Israel Himelhoch (Cropped from The Detroit Free Press Photo on “Personalities” Page, 05 February 2018)
Israel Himelhoch, the renowned Mr. I., died in 1973 at age 87. Because he was the last surviving brother, his long tenure, and the performance status the store achieved, he was by far the best-known. He had none of the empire-builder traits of his father and brothers, having first been a lawyer in New York before joining the store in Detroit in 1915, eight years after it opened. He made the most in his life as a Detroiter. He dined weekly at the Statler Hotel, lived in the Whittier Hotel on Detroit’s riverfront, and took regular morning swims, walks, and rode horseback on Belle Isle. He was a Wilsonian Democrat, a vivid contrast to his staunch Republican brothers. He was the only brother with a college education, having graduated from both Columbia University and Harvard Law School. A brilliant student, he financed his education with a series of scholarships and extra financial awards he received three years in a row. As part of one scholarship from the Curtis Publishing Company, he led a team of 50,000 magazine agents. He accomplished all this as a high school student on summer vacations, traveling the Midwest to major cities canvasing key office buildings throughout the territory.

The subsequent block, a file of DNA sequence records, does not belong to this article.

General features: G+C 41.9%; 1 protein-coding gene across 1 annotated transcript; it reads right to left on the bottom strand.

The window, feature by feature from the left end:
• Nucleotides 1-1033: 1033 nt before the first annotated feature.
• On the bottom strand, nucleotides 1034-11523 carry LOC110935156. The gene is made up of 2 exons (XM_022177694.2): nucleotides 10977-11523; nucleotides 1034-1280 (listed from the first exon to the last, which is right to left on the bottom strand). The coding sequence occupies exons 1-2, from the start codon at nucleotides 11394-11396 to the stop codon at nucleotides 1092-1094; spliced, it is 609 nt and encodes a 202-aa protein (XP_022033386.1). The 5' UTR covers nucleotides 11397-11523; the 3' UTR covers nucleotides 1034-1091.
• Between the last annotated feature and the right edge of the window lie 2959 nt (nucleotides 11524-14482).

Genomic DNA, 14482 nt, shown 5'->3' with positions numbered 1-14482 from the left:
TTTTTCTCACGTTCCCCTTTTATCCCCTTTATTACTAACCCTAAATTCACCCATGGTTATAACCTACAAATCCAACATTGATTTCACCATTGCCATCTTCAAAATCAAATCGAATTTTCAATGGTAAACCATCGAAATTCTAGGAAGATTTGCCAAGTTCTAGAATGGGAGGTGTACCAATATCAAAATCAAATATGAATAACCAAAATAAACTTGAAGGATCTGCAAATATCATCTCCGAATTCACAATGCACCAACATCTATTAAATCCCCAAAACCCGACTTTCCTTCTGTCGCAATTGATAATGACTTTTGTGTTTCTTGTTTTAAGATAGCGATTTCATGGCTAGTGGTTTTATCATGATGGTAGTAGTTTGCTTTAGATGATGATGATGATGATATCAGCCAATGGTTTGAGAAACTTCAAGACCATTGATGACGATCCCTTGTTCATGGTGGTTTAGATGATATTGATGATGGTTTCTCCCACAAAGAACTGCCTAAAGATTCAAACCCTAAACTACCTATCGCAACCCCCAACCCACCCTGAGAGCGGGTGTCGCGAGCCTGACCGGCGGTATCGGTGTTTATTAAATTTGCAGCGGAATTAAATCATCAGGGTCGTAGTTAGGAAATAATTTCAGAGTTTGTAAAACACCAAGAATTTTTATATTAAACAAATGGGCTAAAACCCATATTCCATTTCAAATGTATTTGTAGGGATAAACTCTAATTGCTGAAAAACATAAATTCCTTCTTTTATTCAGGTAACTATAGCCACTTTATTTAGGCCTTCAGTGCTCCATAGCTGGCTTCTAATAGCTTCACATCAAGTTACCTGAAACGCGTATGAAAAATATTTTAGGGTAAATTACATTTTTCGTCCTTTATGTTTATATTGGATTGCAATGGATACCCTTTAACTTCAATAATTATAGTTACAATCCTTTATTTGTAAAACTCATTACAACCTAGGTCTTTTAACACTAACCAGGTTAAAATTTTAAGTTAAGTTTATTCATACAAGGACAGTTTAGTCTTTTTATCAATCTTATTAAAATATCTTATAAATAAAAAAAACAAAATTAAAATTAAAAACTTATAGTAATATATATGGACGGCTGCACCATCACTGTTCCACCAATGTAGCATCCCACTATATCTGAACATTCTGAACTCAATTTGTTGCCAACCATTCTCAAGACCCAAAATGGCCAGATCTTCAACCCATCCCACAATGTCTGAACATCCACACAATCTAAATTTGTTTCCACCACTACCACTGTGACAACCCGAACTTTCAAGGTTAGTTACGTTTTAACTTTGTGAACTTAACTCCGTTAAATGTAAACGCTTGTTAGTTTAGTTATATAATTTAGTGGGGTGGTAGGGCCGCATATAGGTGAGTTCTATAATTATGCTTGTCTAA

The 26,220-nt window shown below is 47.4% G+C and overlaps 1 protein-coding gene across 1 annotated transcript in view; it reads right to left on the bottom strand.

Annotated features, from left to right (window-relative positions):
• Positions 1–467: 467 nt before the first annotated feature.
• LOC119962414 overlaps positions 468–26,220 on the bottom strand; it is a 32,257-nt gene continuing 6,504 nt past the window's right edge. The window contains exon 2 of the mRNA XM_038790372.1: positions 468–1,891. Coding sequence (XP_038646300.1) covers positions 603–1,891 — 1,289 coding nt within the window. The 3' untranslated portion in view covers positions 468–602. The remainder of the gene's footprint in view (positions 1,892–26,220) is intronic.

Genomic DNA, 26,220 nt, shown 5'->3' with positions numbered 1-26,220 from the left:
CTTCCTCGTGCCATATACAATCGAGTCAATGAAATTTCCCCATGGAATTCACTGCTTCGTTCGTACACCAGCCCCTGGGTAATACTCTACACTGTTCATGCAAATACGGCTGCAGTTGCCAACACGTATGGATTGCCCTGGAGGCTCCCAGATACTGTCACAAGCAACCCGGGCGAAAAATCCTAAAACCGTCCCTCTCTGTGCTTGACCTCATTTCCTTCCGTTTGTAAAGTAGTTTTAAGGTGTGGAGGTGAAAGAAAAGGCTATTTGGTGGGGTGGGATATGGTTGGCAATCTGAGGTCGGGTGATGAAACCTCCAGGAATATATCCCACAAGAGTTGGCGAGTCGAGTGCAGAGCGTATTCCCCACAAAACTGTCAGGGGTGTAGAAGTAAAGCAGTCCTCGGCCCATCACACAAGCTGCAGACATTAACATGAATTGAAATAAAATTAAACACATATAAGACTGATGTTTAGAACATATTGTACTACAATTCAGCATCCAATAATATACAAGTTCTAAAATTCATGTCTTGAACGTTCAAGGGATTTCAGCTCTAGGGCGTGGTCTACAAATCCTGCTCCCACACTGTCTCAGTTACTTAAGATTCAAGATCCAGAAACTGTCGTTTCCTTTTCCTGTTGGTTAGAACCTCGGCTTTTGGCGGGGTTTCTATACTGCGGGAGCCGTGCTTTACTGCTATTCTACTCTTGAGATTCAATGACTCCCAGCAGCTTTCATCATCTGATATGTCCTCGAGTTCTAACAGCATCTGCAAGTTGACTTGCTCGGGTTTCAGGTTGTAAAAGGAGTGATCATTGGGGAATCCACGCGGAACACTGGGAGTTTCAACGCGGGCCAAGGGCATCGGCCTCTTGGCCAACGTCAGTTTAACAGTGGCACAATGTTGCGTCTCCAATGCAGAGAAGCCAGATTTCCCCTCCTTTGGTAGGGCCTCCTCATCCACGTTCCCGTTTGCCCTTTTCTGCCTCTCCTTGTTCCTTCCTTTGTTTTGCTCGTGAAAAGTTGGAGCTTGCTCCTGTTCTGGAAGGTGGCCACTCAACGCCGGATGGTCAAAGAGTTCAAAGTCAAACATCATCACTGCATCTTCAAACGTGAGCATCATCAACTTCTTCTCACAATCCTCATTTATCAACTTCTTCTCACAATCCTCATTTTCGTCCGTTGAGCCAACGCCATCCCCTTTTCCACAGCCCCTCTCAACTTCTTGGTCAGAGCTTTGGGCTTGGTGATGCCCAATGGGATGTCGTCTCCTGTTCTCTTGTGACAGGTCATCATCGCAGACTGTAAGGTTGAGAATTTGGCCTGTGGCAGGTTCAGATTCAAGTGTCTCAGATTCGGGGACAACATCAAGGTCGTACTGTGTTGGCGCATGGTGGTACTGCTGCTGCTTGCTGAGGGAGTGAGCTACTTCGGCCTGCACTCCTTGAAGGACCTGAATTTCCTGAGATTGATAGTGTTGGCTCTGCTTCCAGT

He had both the equivalent theoretical and technical merchandising management knowledge of any top-rated Harvard Business School professor, but as a merchant, he was far removed from the skills of a Herman Himelhoch. His grasp of the sales promotion goals concept and its sophisticated implementation were light-years ahead of his three brothers combined, but his delegation of Mose Himelhoch’s financial and operational control to a Controller executive was disastrous.
Two of his strong convictions were counterproductive to the store’s growth: his obsession with downtown Detroit and riding the coattails of the J.L. Hudson Company. From 1954 until 1965, the most opportune time for expansion which coincided with the store’s peak dominance, he refused to expand without Hudson’s. When he did, Hudson’s chose an inferior location, and in the meantime Himelhoch’s™ lost market share.
His greatest asset was the tremendous respect and trust he universally commanded whether people agreed or disagreed with him. His greatest weakness was his gracious patience and generous tolerance in listening to others. Whoever got to him last, won, and that was always his wife! Chuck was only an infant when his mother, Lilian Goldstein, Israel’s first wife, died, but he recounts being told this was true then. He is “absolutely certain it was true in the case of my stepmother, who he brought into the store in the position of top decision-making management. She was an accomplished teaching and educational administrator, but never understood the retail business.”
Israel was a trustee of the Detroit Symphony Orchestra and the Detroit Civic Theater, member of the Detroit Library Commission, the Economic Club of Detroit, director of the Detroit Shopping News, the Retail Merchants Association, the Better Business Bureau and the Central Business District Association. He served as president of Temple Beth El for five years and was appointed by President Franklin D. Roosevelt to the Michigan Regional Labor Board during the Depression.
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